`The Inheritors,' a hard-to-watch but useful look at Europe's neo-Nazi legacy

Three years ago, West German filmmaker Walter Bannert was sitting in a Vienna caf'e when a group of neo-Nazis entered and went on a rampage, attacking Bannert and his companion along with other patrons. Until that moment, Mr. Bannert hadn't believed that Europe was threatened by a significant neo-Nazi movement. The shock of the experience led him to research the subject and (according to notes for his new film) to infiltrate groups in a couple of countries. He then summed up

his findings in ``The Inheritors,'' a harrowing and cautionary drama about ``the danger of international fascism and neo-Nazi terror.''

The film centers on Thomas, a 16-year-old boy from a middle-class family. By chance he makes a new friend who belongs to a neo-Nazi youth group run by an extreme-right political party.

Unhappy with his home life, Thomas is impressed with the camaraderie and sense of purpose the neo-Nazis have. He is also seduced by the group's thuggish behavior and sexual license, which strike his barely awakened moral sense as brave and forthright. He becomes more deeply involved as his family life and school life decay. The ending is predictably tragic, linking the film's personal and political threads.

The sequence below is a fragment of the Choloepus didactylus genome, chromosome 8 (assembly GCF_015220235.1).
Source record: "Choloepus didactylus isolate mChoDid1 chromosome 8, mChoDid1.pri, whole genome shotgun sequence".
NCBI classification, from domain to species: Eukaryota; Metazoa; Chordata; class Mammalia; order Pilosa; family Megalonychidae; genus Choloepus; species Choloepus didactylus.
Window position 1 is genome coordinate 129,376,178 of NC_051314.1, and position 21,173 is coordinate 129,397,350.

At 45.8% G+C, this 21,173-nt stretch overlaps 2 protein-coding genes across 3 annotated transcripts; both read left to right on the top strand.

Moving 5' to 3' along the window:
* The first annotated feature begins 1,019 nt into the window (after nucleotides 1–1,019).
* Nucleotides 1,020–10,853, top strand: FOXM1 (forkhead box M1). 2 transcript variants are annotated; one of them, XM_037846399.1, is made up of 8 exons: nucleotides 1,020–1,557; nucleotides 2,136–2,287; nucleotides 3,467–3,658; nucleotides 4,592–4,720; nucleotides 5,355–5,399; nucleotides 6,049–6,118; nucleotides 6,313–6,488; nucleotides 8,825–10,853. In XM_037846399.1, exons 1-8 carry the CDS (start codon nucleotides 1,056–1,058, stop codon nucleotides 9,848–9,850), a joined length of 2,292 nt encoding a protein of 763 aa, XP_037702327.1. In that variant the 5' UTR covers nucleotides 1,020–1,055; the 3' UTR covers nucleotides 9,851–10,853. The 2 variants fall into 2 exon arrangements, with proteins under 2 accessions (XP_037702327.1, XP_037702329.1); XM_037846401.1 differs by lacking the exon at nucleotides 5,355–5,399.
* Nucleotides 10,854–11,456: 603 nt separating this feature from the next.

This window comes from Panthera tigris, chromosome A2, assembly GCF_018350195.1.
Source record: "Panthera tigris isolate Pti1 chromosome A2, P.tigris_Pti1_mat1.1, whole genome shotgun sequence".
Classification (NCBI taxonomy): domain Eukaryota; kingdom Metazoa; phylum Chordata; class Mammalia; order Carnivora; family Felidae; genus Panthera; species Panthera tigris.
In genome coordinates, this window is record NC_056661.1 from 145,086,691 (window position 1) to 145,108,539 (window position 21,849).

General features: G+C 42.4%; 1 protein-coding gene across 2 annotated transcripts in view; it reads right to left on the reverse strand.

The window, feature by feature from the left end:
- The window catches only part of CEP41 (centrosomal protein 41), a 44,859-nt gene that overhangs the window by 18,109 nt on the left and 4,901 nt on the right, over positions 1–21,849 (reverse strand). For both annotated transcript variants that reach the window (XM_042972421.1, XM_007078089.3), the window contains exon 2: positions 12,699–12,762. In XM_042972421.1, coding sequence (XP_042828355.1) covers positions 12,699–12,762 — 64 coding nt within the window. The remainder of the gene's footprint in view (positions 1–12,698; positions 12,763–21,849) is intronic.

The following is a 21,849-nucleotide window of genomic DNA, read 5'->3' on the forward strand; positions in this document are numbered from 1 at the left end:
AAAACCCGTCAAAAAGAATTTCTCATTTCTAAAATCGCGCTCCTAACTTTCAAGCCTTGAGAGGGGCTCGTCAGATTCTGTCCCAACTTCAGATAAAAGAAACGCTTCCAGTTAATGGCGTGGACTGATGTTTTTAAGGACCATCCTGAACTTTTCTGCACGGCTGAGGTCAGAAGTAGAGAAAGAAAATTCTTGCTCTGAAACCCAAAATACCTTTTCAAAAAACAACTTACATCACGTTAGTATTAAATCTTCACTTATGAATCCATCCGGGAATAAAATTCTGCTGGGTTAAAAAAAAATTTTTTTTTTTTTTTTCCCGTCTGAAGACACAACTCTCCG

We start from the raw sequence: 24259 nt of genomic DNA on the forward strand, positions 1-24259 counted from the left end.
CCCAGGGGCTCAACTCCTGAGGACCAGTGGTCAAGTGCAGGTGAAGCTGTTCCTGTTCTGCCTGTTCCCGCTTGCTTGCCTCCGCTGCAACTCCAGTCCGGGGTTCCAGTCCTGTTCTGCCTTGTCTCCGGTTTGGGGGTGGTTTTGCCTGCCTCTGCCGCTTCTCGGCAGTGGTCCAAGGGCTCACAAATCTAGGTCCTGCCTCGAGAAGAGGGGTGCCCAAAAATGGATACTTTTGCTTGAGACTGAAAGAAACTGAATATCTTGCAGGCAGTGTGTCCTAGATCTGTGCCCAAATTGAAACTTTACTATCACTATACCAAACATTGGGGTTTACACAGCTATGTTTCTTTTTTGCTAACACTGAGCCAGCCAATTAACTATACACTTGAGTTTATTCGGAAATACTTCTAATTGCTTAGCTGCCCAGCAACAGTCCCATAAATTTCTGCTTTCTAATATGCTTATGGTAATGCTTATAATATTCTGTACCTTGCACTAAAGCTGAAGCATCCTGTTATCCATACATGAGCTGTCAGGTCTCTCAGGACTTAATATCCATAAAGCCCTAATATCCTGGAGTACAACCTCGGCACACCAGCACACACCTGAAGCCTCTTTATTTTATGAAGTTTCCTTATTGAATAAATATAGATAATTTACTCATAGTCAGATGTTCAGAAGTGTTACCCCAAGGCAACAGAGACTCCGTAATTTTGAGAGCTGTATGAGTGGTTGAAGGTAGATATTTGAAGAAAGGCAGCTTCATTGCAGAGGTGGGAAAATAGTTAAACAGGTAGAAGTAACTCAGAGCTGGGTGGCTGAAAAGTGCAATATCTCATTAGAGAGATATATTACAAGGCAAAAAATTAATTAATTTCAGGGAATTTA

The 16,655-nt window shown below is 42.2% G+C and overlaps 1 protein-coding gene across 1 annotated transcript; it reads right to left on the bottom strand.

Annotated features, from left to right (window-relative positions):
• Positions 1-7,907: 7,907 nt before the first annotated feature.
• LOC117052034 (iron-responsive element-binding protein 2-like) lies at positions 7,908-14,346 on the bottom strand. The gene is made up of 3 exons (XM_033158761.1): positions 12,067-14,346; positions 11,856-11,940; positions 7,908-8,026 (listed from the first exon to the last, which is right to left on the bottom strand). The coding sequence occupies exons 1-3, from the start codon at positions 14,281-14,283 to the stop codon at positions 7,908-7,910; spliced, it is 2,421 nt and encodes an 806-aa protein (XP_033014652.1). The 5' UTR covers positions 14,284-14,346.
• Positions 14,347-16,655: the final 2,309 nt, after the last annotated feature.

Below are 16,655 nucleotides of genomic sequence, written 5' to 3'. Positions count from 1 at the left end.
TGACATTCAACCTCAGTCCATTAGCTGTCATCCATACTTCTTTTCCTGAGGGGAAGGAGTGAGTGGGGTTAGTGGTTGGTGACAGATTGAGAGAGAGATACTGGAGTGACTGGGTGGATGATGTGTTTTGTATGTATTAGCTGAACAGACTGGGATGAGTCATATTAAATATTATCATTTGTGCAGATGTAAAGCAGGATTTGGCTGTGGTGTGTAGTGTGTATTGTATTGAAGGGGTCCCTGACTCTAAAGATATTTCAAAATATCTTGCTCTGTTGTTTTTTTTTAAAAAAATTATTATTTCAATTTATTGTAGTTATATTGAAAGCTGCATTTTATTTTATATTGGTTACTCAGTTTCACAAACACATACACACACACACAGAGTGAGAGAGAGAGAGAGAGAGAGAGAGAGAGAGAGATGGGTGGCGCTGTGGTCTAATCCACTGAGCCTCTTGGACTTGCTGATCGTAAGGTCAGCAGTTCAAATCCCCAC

Bannert avoids setting the story in a specific nation because he feels the menace of fascism is present (actually or potentially) in many European countries. He also avoids pinning the blame on a particular generation: The adults of ``The Inheritors'' are often as corrupt as their misguided children, and the title indicates Bannert's view that today's neo-Nazis are picking up where the Hitler era left off.

``The Inheritors'' is not subtle. Bannert doesn't hesitate to make his points about political, ethical, and sexual corruption many times over in the bluntest images he can muster. The result is hard to watch at times -- one scene, in which an old Nazi gloats over an Auschwitz souvenir, is as sickening as any in recent memory. Yet this film marks another needed escalation in European cinema's confrontation of the fascist legacy.

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